In a corner of the University of Agriculture Faisalabad (UAF), a large banner at the entrance of a Christian area is emblazoned with the photos of a Catholic bishop and a picture of St. Peter's Roman Catholic Church. Additionally, the banner says "Let us make a house for the Lord." While most Pakistani universities host mosques, UAF will be the first to allow a church on its campus. An area has been set aside near the quarters of 70 Christian university employees, most of them working as sanitary workers, gardeners and support staff. For Farrukh Habib, UAF music teacher, this is a dream come true. "This will be the first Muslim university to have a minority place of worship. Now our children can access catechism right on their doorstep. Christian students are happy too. We thank both the university administration and the diocese," Habib told ucanews.com. "Islami Jamiat-e-Talaba, the largest student union in the country usually oppose cultural activities in other universities but here they respect us," he said.
More than 400 Christians in UAF celebrated when Bishop Joseph Arshad of Faisalabad, together with the Muslim Vice Chancellor of UAF, laid the church foundation stone on May 16. Faisalabad Diocese will contribute 300,000 rupees (US$4,500) toward the project whose total cost is estimated at 7.6 million rupees. The university has allotted over a square kilometer for the church construction. Established in 1906 as the first major institution of higher agricultural education in the undivided Punjab, UAF houses more than 20 mosques and has separate hostels for women and men. Bishop Joseph Arshad of Faisalabad talks to ucanews.com in this video. The challenges
According to Habib, it was not easy to get the plan approved. "In 1990s, we submitted a request for a church building but the administration did not agree. There were no lawns in the proposed plan but now a clean environment will also benefit the worshippers," said Habib. Back then, UAF employees said the dirt ground near their homes must be transformed as well as the church being built. "We need lawns as a venue to hold church programs as well as arrange marriages in our community," Habib said. Bishop Arshad held a ground-breaking ceremony for the campus church in 2015 but the project still stalled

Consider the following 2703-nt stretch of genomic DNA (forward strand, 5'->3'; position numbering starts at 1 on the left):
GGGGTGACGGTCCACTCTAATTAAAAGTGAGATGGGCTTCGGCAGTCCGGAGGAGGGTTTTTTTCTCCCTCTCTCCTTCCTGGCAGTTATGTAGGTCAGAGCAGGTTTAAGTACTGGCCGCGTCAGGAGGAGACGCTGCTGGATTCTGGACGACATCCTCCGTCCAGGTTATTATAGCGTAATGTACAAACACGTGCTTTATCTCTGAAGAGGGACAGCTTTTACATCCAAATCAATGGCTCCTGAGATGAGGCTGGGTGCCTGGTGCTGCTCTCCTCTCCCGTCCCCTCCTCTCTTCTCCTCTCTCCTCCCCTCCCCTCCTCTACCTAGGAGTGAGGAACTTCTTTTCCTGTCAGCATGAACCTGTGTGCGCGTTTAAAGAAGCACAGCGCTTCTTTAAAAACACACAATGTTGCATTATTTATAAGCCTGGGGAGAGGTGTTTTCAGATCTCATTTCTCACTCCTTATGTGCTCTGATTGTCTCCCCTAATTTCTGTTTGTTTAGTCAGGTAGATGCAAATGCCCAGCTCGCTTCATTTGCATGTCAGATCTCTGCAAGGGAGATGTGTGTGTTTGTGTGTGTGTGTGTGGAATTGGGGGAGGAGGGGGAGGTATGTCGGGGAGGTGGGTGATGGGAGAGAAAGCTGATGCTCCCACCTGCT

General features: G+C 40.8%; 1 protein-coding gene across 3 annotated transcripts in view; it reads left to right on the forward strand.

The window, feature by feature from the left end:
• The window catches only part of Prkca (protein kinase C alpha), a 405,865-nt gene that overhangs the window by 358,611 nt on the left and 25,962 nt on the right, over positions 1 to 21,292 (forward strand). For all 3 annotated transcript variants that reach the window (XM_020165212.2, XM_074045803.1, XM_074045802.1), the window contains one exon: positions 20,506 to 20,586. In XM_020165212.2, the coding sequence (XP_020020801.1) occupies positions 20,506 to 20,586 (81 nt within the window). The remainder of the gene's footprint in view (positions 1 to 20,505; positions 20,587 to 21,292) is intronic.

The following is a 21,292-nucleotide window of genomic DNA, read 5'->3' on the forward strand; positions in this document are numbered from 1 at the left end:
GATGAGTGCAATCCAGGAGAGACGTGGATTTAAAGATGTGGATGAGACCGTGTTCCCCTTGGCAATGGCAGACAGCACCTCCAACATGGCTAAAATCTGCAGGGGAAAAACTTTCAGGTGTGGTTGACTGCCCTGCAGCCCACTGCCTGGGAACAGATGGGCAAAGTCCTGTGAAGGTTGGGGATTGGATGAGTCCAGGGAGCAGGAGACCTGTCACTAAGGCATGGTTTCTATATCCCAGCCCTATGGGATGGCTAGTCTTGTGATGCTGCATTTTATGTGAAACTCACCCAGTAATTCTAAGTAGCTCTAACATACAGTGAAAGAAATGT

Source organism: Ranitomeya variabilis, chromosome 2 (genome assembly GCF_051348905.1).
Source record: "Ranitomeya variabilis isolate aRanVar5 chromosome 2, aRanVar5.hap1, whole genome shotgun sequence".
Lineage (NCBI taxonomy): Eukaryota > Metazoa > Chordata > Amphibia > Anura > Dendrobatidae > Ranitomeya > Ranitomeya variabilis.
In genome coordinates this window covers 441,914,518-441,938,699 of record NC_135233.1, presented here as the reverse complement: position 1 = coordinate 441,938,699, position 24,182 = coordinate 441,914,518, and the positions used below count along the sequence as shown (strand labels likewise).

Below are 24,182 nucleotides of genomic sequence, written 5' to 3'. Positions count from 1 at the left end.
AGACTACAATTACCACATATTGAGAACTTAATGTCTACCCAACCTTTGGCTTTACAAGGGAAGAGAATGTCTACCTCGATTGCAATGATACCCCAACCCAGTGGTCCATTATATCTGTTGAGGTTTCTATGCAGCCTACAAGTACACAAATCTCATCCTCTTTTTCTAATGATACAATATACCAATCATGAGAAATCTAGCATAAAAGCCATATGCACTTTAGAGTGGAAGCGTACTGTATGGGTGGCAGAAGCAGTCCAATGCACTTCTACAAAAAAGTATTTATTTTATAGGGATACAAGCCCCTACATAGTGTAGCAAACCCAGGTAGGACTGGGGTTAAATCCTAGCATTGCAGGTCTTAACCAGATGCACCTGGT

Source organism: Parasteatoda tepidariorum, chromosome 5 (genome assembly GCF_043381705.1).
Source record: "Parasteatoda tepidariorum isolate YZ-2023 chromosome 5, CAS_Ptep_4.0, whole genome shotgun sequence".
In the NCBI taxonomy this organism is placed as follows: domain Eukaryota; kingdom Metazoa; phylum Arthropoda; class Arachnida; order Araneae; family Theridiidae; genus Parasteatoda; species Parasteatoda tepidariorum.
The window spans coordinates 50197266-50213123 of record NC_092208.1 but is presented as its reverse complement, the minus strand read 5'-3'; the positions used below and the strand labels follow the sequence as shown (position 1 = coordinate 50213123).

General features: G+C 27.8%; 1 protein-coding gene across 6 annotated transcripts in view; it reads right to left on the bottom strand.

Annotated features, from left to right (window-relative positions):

. Bishop Arshad said it took him another three years to negotiate with university officials. "We had to work hard as many officers kept delaying our proposal," Bishop Arshad. "Finally, we have great news for the whole Christian community in Pakistan. This is a landmark for the diocese." Chapels in government-run health or educational facilities are a rare phenomenon in Pakistan which has suffered terrorism and religious fundamentalism for decades. Most of the incidents of mob attacks and suicide bombings on Sunday worshipers have been reported in Punjab, home to over 1.5 million Christians. There are no places of worship for Hindu or Sikh students in 108 state-run universities. As opposed to Muslims, who openly pray in parks and roads, Christians and other religious minorities prefer to pray indoors. However, Christian conventions still encourage the community to make the sign of cross in public. Saad Suleman, a doctoral candidate in Veterinary Medicine, said his Muslim friends congratulated him the day the university church was announced. "Christian students face difficulty in getting combined rooms in the hostels [even though] we have a strong administration who try to avoid religious problems," he said. "The vice chancellor gave us permission to hold a Christmas program in 2014. However, it was cancelled due to the Peshawar school massacre
. We never asked again," said Suleman. "The Catholic cathedral, situated three kilometers from UAF, is our usual Sunday destination. Now we have our own church, we will be able to offer regular prayers like other students," he added.
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